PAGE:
It’s nearly been a year since moving from suburbia to small-town Iowa. It’s incredible how different life can be only 45 minutes away, especially considering we went from one of the wealthiest cities in the state to one of the poorest counties. Overall, we’re loving the slower pace of life and the stronger sense of community we feel here. We also think it’s important for our kids to grow up in a place where not everyone has everything they want and need.
We moved from a four-bedroom home that we custom built in a newer neighborhood to a three-bedroom 1960s ranch right across from a development of squeezed-together townhomes that I’m pretty sure are run by a slumlord and apartments that don’t always attract the kind of folks you want to invite over for a barbecue. Don’t get me wrong — we love our home and will love it even more when we can afford to update some rooms and finish the basement. But it was quite a change from there to here.
For instance, I used to stress out in our last house because we couldn’t afford to hire a lawn-care company or fertilize and water as much as many of our neighbors. I know our next-door neighbors with the perfectly manicured lawn LOVED it when our dandelion seeds blew into their yard and our creeping charlie crept on over their property line. But here? Well, considering just down the street there are several abandoned homes/meth labs, one of which has its windows broken out with the filthy, faded curtains still blowing in the wind, I don’t get too worried when our grass gets a little too long. We have all of our windows intact, so we are still lookin’ good.
In the suburbs, most people keep their drama confined to indoors. In the 10 years we lived there, I came to realize that some people put on a good show but then live ugly lives when no one’s looking. But we’re finding that in our new neighborhood, people aren’t much for putting on airs. Maybe it’s because the townhomes and apartments are so small that drama often gets played out in public. We’re not startled quite so much now when we hear curse words flying through the air from a nearby driveway or yard. And the cops have made our street part of their regular route. (I’ve only called them once!) My favorite was when an elementary-aged girl and her little brother were getting cussed out by their middle school-aged sister because they wanted her to take them to church. I later learned she has the F-word carved into her forearm. Classy.
Another fascinating difference I’ve noticed between there and here involves bicycles. In suburbia, cycling is a hugely popular recreational activity, with miles and miles of beautiful trails constructed and completed just within the past few years. It was impossible to drive through the city without seeing at least a dozen serious cyclists training for the next road race or just getting exercise with their expensive recumbent bike. Families, all donning their properly fitting bike helmets could be spotted nearly everywhere each evening or summer day, happily riding to the library or just tootling along to spend some quality time together.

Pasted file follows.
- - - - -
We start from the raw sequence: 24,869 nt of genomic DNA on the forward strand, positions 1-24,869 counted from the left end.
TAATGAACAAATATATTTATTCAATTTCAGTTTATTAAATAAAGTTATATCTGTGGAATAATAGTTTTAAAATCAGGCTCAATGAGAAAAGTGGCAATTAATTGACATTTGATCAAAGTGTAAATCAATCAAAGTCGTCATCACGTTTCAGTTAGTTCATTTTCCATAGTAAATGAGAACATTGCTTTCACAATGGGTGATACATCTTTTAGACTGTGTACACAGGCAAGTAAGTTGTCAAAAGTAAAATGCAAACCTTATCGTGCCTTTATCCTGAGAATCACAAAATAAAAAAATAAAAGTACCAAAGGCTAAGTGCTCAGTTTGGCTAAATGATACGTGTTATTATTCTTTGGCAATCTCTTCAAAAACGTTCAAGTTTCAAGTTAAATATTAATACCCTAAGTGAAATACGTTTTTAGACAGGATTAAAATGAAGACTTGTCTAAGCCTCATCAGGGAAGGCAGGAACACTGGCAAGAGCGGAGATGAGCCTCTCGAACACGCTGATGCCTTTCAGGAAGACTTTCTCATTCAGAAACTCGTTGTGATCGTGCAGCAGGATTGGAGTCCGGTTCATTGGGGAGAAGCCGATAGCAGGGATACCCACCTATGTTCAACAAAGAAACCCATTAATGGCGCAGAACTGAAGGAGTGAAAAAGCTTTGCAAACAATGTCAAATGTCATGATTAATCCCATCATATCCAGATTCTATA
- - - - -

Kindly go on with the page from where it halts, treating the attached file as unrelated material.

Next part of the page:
That was there. But here? Yes, we see many bicycles, too. However, in many cases, the function of the bicycle has shifted from recreational to transportational. Sure, there are still kids riding bikes (although helmets are rare), and we have seen actual families riding together on an occasion or two. But for the most part, if you’re an adult riding a bike in town, it’s because either you don’t have a license or you don’t have a car. Usually it’s the jeans and cowboy boots that give it away. Not really popular biking attire. Or, in the instance of a man I saw last week, it’s the case of Michelob he is balancing on his hip. You don’t see that much on the Tour de France.
And although we did have a strolling guitar-playing gypsy spotted several different times in our last neighborhood, we did not live near a cross-dressing man who wears a tiara on his balding head and rides a little girl’s bike with pink tassels hanging from the handlebars. That’s something reserved for small-town residents, and something that we just accept (after the initial shock wears off).
The sounds here are different, too. There, we were right off a major road, so the noises of traffic were part of our daily soundtrack. Here, besides the intermittent fighting and cussing, we hear many more birds and animals, including a woodpecker that lives in one of our trees and coyotes that howl at the moon and the passing trains at night. One morning not too long ago I began to hear the sound of a rooster crowing. Kind of charming, in its own way. I figured that since we live on the edge of town, we must be able to hear it cock-a-doodle-dooing from one of the nearby farms a mile or so away. That is, until I took our Boston Terrier for a walk last week and saw the barnyard bird in someone’s backyard in the middle of town. No other animals, just the rooster. I wonder if the adjacent neighbors even have to set an alarm clock?
Even though life is more laid-back here, it’s never really dull. There’s always some interesting development if you just walk down the street or take a quick drive to the post office. I’m not trying to put down life in the suburbs at all. I did it for 10+ years and made great friends and memories. But I do believe it’s not for everyone. For some people, small towns are the only place you truly feel you’re “home,” roosters, booze-toting bicyclists and all.